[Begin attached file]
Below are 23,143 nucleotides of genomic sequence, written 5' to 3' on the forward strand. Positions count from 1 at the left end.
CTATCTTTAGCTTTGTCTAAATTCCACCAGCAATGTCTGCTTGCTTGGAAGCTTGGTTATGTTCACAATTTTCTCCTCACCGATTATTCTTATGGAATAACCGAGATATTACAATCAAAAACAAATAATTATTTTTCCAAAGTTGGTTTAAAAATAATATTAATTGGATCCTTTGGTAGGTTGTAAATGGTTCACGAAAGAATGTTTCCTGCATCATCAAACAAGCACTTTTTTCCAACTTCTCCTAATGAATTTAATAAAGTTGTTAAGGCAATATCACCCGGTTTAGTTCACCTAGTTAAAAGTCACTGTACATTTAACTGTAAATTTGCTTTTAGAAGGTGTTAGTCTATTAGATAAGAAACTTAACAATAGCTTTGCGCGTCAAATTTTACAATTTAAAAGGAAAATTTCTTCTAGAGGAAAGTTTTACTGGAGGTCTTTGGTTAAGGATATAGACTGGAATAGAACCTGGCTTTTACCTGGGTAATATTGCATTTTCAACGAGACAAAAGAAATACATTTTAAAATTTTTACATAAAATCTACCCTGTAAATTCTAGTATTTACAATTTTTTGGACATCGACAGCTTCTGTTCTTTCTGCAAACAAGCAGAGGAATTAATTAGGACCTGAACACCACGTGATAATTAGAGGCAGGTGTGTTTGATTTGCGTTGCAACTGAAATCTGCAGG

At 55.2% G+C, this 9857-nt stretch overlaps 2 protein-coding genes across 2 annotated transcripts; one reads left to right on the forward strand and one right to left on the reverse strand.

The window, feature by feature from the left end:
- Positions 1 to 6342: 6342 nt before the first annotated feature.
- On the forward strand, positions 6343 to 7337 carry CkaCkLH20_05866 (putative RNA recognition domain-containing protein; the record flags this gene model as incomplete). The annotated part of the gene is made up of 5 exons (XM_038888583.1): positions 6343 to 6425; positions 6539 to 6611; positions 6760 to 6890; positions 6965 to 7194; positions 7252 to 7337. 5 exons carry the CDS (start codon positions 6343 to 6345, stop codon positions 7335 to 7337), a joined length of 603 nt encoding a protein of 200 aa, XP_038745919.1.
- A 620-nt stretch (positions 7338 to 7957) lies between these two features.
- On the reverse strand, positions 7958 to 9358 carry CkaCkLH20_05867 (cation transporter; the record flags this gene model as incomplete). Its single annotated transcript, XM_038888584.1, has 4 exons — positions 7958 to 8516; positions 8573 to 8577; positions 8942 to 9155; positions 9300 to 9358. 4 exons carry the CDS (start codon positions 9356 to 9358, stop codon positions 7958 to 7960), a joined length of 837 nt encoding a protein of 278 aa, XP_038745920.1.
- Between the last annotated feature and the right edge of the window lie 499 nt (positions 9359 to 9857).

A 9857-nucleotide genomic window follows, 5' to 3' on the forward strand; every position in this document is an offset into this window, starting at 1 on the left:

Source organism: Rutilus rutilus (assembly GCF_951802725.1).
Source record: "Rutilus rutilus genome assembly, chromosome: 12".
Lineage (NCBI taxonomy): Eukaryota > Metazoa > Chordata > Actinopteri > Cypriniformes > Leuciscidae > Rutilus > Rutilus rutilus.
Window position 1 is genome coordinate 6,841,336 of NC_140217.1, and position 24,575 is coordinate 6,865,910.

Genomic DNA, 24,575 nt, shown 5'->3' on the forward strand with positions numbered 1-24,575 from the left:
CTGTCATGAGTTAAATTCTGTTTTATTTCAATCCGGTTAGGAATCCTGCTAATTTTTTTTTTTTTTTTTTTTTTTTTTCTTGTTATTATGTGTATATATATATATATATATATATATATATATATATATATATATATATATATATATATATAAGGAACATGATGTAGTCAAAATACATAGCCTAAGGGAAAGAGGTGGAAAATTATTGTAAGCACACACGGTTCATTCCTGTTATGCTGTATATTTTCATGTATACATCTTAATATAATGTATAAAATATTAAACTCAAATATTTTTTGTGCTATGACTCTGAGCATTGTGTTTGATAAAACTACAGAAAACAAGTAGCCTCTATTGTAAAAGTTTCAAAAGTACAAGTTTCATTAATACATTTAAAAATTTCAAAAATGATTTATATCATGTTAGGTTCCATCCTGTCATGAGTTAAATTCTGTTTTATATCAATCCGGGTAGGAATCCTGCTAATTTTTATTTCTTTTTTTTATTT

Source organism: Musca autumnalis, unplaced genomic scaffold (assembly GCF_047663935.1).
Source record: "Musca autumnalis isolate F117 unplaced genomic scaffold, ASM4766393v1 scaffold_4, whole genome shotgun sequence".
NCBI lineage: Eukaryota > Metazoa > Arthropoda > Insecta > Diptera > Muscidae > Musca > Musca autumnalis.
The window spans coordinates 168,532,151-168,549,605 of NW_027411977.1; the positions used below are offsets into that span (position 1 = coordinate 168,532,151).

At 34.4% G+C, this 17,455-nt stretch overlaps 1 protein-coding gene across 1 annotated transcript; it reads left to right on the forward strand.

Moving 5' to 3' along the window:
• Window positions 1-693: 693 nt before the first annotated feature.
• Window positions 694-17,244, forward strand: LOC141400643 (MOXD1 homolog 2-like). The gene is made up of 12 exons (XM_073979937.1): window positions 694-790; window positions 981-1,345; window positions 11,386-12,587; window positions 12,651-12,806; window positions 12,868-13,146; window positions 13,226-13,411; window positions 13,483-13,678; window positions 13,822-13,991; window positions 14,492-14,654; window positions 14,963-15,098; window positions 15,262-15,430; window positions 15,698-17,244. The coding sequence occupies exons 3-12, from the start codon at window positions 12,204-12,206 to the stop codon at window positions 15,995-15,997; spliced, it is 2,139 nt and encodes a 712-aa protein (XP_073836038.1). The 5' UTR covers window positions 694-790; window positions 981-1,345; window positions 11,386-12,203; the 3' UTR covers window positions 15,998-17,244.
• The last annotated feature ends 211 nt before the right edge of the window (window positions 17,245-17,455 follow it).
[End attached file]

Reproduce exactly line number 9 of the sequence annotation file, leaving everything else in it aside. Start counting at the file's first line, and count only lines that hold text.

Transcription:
- Between the last annotated feature and the right edge of the window lie 499 nt (positions 9359 to 9857).